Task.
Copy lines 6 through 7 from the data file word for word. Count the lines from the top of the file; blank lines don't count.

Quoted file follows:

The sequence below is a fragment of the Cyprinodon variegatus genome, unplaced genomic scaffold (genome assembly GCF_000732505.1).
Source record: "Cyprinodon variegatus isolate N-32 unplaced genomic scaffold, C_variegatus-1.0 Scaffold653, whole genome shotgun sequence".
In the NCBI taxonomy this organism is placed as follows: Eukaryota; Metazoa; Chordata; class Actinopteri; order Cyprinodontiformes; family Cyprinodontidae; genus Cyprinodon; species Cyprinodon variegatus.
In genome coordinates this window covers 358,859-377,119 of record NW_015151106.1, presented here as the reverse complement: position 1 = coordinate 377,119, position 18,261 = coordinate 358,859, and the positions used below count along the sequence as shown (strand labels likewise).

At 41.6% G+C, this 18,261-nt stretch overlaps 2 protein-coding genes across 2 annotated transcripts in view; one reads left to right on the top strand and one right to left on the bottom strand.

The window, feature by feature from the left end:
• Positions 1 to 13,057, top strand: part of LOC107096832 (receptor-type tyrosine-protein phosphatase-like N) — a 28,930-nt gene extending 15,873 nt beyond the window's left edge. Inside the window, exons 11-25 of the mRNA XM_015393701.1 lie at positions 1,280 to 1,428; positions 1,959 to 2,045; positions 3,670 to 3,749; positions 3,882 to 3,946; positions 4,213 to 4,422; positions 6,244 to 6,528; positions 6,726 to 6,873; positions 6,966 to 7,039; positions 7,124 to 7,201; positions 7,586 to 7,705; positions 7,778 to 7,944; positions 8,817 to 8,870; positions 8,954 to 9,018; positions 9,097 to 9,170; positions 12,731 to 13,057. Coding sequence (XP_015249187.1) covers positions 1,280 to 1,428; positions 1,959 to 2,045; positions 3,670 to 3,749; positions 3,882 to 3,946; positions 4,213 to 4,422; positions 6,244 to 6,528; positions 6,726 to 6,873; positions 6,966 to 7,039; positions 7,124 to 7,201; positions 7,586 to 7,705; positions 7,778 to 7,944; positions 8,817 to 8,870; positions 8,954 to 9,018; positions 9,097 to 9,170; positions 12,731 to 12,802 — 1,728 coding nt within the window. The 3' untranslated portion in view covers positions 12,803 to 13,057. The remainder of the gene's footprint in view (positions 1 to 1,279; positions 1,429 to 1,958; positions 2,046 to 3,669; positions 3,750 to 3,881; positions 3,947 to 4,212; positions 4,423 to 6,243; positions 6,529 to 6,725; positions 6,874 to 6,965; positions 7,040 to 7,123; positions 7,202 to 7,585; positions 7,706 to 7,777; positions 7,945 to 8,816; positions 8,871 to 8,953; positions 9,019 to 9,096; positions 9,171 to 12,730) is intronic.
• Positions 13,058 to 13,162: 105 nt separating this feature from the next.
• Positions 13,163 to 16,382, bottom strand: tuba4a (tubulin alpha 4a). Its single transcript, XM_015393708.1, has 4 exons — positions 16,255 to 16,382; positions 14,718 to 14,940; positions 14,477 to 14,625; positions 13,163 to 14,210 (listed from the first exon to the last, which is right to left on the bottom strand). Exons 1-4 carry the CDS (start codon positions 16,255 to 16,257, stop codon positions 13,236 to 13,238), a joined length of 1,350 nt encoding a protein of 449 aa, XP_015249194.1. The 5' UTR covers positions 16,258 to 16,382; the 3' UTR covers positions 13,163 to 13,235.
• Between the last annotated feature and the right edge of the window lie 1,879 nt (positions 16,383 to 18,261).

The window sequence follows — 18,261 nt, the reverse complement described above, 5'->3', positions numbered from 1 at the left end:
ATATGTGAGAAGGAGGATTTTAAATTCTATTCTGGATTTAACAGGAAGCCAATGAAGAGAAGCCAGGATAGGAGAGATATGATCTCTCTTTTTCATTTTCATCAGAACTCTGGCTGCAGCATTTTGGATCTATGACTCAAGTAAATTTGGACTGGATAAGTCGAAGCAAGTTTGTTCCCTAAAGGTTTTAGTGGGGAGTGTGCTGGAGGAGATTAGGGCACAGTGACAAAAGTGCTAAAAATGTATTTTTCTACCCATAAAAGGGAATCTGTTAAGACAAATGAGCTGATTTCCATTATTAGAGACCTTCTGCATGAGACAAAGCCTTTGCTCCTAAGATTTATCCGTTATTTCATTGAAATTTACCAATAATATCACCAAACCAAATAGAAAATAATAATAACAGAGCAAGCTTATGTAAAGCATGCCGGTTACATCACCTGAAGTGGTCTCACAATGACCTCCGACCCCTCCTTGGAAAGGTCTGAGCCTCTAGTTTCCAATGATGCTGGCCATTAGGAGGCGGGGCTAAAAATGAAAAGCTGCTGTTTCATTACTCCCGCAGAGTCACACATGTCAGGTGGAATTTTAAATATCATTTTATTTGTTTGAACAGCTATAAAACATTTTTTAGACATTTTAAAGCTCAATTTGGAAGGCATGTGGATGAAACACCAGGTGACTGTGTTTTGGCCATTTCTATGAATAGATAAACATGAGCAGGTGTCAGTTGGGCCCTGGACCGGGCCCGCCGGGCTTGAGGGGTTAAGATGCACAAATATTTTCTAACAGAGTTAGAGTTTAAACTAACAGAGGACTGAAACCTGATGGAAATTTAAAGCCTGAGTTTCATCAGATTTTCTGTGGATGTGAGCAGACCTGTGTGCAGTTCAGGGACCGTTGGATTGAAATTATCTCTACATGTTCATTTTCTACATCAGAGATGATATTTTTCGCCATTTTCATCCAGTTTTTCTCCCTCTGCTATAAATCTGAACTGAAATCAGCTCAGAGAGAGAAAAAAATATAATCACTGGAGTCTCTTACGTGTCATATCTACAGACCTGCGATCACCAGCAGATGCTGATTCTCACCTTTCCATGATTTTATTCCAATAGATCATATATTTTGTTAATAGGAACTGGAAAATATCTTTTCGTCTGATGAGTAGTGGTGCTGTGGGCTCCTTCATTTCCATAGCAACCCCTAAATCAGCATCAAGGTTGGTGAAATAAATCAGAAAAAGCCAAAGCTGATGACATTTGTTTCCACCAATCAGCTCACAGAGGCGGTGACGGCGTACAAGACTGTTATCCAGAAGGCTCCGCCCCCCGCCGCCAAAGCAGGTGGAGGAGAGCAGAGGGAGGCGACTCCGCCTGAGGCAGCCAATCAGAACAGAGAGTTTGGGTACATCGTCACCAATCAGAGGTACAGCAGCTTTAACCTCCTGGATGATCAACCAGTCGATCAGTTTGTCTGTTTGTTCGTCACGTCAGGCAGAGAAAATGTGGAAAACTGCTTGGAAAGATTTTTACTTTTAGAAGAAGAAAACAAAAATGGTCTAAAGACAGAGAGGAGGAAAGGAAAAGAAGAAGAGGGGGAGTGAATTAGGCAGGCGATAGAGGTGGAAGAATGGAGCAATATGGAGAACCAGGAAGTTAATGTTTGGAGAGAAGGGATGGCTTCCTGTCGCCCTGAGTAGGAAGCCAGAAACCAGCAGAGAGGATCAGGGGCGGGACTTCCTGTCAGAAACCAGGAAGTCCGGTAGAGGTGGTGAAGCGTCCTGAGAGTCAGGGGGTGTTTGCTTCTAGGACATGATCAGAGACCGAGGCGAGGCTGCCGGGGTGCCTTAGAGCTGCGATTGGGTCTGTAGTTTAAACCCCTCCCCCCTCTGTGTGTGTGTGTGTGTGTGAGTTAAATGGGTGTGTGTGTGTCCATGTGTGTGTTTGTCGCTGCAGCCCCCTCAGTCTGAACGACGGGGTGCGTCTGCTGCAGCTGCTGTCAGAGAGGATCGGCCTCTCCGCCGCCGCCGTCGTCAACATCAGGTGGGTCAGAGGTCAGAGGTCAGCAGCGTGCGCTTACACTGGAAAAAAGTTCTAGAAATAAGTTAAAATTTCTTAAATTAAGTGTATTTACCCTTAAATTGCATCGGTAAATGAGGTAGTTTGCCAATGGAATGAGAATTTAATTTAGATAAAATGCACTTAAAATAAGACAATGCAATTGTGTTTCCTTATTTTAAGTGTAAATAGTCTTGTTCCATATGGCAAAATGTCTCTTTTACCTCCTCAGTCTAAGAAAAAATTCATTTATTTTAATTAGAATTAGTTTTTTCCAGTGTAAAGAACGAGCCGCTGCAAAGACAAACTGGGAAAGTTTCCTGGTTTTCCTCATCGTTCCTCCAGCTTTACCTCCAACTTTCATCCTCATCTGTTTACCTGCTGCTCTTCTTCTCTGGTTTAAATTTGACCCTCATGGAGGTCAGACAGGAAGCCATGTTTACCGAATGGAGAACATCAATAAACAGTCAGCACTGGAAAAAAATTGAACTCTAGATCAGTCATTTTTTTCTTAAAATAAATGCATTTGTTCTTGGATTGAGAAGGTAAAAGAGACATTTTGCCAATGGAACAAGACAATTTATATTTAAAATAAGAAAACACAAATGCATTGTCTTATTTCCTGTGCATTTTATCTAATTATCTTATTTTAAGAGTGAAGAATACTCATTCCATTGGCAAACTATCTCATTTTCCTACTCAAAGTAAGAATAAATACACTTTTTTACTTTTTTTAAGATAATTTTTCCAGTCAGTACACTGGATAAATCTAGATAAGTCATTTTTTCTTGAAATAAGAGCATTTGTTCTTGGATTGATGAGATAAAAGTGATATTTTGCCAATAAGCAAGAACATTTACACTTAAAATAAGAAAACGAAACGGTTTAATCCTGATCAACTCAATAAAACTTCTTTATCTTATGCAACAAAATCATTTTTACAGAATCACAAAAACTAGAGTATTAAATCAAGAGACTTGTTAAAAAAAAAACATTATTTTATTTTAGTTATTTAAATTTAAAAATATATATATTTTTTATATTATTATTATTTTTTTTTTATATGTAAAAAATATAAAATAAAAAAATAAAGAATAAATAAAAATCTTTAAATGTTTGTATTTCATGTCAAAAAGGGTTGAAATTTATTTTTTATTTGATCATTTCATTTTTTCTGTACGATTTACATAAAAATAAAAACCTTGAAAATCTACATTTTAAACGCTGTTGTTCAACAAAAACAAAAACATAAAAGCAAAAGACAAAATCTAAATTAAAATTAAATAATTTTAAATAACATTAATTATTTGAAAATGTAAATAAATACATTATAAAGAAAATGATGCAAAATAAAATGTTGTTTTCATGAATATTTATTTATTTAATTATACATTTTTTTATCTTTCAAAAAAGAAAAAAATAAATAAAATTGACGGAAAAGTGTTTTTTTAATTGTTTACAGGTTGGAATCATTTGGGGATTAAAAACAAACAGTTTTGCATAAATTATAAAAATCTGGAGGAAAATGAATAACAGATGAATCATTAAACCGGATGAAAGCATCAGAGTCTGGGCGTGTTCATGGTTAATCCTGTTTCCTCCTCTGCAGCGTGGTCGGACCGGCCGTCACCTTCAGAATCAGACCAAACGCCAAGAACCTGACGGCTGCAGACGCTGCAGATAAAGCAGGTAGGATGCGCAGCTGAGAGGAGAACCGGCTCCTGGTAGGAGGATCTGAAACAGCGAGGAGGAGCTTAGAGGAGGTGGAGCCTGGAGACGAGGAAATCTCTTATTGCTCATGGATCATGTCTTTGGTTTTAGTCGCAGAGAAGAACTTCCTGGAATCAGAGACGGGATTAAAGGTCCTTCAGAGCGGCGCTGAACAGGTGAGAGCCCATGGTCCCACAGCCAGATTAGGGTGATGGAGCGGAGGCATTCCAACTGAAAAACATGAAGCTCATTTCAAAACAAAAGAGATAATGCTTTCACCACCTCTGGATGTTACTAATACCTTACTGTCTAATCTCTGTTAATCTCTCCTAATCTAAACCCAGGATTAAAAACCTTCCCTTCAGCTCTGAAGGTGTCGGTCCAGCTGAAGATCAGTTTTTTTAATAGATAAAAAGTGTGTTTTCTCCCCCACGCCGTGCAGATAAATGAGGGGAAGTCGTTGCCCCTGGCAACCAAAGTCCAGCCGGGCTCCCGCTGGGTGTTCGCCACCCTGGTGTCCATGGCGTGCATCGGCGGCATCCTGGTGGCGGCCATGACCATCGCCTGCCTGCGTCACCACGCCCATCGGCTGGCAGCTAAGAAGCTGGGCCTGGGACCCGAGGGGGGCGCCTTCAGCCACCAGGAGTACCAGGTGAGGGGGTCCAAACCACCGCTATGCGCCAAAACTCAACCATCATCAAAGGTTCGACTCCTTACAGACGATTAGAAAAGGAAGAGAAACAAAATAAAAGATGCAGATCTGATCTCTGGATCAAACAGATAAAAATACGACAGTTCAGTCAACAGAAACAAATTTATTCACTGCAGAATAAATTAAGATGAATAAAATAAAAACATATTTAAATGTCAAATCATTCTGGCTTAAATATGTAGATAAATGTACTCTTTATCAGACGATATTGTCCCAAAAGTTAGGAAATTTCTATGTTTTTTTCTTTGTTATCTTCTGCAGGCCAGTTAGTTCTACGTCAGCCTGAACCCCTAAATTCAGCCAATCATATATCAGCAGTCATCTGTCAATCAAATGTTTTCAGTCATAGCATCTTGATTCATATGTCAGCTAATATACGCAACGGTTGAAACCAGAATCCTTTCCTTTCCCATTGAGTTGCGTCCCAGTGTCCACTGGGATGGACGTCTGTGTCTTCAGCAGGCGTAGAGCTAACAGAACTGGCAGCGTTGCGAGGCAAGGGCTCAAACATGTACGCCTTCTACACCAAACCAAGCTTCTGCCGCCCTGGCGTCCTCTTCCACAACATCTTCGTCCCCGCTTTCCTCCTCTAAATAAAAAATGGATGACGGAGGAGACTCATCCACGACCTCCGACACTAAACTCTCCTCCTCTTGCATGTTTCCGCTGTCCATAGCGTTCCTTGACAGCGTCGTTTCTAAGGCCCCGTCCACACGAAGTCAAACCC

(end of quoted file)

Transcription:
The window, feature by feature from the left end:
• Positions 1 to 13,057, top strand: part of LOC107096832 (receptor-type tyrosine-protein phosphatase-like N) — a 28,930-nt gene extending 15,873 nt beyond the window's left edge. Inside the window, exons 11-25 of the mRNA XM_015393701.1 lie at positions 1,280 to 1,428; positions 1,959 to 2,045; positions 3,670 to 3,749; positions 3,882 to 3,946; positions 4,213 to 4,422; positions 6,244 to 6,528; positions 6,726 to 6,873; positions 6,966 to 7,039; positions 7,124 to 7,201; positions 7,586 to 7,705; positions 7,778 to 7,944; positions 8,817 to 8,870; positions 8,954 to 9,018; positions 9,097 to 9,170; positions 12,731 to 13,057. Coding sequence (XP_015249187.1) covers positions 1,280 to 1,428; positions 1,959 to 2,045; positions 3,670 to 3,749; positions 3,882 to 3,946; positions 4,213 to 4,422; positions 6,244 to 6,528; positions 6,726 to 6,873; positions 6,966 to 7,039; positions 7,124 to 7,201; positions 7,586 to 7,705; positions 7,778 to 7,944; positions 8,817 to 8,870; positions 8,954 to 9,018; positions 9,097 to 9,170; positions 12,731 to 12,802 — 1,728 coding nt within the window. The 3' untranslated portion in view covers positions 12,803 to 13,057. The remainder of the gene's footprint in view (positions 1 to 1,279; positions 1,429 to 1,958; positions 2,046 to 3,669; positions 3,750 to 3,881; positions 3,947 to 4,212; positions 4,423 to 6,243; positions 6,529 to 6,725; positions 6,874 to 6,965; positions 7,040 to 7,123; positions 7,202 to 7,585; positions 7,706 to 7,777; positions 7,945 to 8,816; positions 8,871 to 8,953; positions 9,019 to 9,096; positions 9,171 to 12,730) is intronic.